Dick’s Sporting Goods has bailed on subleasing Sears’ space, and the department store chain is launching legal war The Gardens Mall and the city of Palm Beach Gardens.
Dick’s Sporting Goods has called it quits on trying to sublease space at the Sears store in The Gardens Mall.
Now Sears’ owner has launched an all-out war against the mall and the city of Palm Beach Gardens, claiming in a lawsuit they joined forces to block the Dick’s sublease, which cost Sears’ parent company “millions of dollar in rent.”
In an 85-page counterclaim filed in Palm Beach County Circuit Court on Tuesday, Transform Operating Stores, Sears’ parent company, said the mall and the city “have finally succeeded, albeit unlawfully, in their eight-year mission to prevent Sears … from implementing a sublease with Dick’s Sporting Goods.”
The lawsuit said Dick’s terminated the sublease effective Dec. 20.
The counterclaim signals a new, big-money battle between the department store and the city and The Gardens Mall, built in 1988 by the Forbes Company of Southfield Mich.
Since 2011, Sears has been trying to sublease its second floor space at The Gardens Mall, located east of Interstate 95 on PGA Boulevard.
In recent years, Sears, a troubled retailer, has tried to survive by subleasing its space at other mall locations. But Sears has said Forbes has blocked The Gardens Mall sublease because it really wants the valuable Sears property back even though Sears has a long lease on the site.
Transform claims the mall and the city repeatedly have joined forces to block the Dick’s sublease, most recently by blocking an application for changes to signs and entrances needed for Dick’s to sublease the Sears space.
Transform also singled out the city for violating Transform’s constitutional due process and retaliating against Transform for launching the 2014 lawsuit, which Transform said is a violation of its 1st Amendment rights.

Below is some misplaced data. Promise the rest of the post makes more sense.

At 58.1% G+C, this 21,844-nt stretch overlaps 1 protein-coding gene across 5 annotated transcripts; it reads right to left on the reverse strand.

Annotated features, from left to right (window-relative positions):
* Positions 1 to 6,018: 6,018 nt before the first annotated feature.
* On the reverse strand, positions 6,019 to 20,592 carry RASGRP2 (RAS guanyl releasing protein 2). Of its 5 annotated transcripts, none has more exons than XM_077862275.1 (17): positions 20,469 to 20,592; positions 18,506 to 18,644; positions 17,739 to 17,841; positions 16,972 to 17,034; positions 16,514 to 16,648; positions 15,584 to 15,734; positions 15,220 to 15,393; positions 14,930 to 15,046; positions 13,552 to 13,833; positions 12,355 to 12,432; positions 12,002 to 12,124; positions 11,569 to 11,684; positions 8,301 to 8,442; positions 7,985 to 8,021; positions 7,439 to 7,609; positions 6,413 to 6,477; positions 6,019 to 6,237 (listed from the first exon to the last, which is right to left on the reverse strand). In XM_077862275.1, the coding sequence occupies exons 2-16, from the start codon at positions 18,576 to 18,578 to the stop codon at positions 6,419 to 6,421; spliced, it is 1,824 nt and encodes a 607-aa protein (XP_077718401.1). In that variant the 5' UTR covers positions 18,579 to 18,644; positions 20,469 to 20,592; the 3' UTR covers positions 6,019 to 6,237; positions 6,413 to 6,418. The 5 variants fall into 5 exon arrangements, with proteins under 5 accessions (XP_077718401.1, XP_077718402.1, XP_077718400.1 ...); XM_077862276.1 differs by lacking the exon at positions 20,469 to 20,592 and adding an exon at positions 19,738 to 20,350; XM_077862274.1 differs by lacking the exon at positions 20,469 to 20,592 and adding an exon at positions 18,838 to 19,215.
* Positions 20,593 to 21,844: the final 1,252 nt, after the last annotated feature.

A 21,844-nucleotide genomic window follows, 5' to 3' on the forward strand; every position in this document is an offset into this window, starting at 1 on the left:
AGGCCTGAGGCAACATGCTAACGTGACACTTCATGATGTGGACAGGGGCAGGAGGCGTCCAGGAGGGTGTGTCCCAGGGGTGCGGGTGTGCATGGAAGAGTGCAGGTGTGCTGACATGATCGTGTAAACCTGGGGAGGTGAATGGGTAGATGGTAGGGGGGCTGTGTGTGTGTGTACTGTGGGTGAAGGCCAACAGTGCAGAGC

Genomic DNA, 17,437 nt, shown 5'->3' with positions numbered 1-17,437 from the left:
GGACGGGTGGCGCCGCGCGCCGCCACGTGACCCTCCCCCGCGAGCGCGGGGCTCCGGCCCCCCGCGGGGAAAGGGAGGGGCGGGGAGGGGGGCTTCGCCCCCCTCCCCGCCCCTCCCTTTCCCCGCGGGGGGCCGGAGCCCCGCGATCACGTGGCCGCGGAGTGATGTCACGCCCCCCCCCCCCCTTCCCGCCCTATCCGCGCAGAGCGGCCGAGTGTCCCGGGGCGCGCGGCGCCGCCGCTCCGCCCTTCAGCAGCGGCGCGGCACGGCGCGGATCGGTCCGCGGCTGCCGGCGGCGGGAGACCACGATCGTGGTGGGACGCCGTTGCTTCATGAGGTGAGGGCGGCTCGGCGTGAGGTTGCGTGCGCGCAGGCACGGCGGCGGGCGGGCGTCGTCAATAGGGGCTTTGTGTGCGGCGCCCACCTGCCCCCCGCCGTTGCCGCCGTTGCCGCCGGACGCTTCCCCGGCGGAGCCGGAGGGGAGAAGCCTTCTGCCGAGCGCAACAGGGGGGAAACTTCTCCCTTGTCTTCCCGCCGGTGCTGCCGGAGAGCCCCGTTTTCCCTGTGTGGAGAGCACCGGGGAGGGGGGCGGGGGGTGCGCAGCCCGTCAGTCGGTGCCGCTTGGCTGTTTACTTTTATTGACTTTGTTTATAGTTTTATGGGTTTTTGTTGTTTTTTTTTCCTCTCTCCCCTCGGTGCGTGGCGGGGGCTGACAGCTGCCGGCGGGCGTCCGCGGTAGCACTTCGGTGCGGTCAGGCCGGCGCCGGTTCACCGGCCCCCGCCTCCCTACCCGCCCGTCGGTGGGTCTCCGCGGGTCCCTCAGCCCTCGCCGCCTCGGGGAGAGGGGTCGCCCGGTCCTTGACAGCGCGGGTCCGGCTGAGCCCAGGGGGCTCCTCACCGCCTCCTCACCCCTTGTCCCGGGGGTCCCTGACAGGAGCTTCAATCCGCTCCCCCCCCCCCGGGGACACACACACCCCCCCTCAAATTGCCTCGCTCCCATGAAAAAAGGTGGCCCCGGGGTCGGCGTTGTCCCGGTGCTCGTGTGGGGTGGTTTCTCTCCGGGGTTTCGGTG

Both entities deny the claims.
Palm Beach Gardens attorney R. Max Lohman said Transform is just trying to bully the city into caving to its wishes by dragging it into a nasty lawsuit, “with the spectre of damages and attorneys fees in pursuit of their specious claims.”
Lohman said the city has behaved correctly when it comes to Sears, now Transform.
All applicants have to follow the same process, Lohman said, and Transform isn’t being singled out.
Meanwhile, mall attorney Robert Carson said the mall did nothing wrong and “will end up being vindicated.”
The counterclaim names two mall entities, Forbes/Cohen Florida Properties and Gardens Venture LLC. It also names and seeks punitive damages from mall developer Sidney Forbes.
Transform claims Forbes interfered with the Dick’s sublease and has “undue influence” on the city because of the taxes generated by the mall.
Carson, the mall lawyer, said Forbes “didn’t do anything wrong and wouldn’t be liable anyway.”
The bad blood between the department store, and the city and the mall, goes back years. But it cranked up in 2014 when Sears sued Forbes for the right to sublease its second floor department store space to Dick’s, which does not have a store in north Palm Beach County.
Sears added the city of Palm Beach Gardens to the lawsuit the following year. That’s because in 2012, Forbes sought a resolution from the city of Palm Beach Gardens. The resolution said mall anchor tenants could not subdivide their space without the approval of both Forbes and the city.
In June 2017, the 4th District Court of Appeal found that the city resolution was unconstitutional because it impaired Sears’ contract rights.
As part of its decision, the 4th DCA granted Sears the right to subdivide its mall space. The court also ruled that Sears was owed attorneys’ fees because the city resolution “deprived Sears of substantive due process.”
The city ended up paying $625,000 in attorneys fees to Sears. The fees were paid by taxpayers and not covered by the city’s insurance company.
Last year, Transform, Sears parent company, tried to get the Dick’s deal moving again.
But Forbes wouldn’t sign documents needed to make exterior changes to the department store, and the city wouldn’t process the documents without Forbes’ signature.
Transform wants to move an entrance and a Sears sign, and add a sign for Dick’s Sporting Goods.
In the absence of Forbes’ cooperation, Transform urged the city to exercise its discretion and approve the application anyway.
Last month, Forbes filed a lawsuit against Transform, seeking a judge’s ruling on how to proceed. That same month, the city also filed a lawsuit, this time against both the mall and Transform, also seeking direction on the document issue.
Transform responded with the giant counterclaim against the mall and the city.
In addition to money damages, the lawsuit also seeks a judge’s declaration that the mall can’t frustrate future efforts by Transform to sublease the Sears space.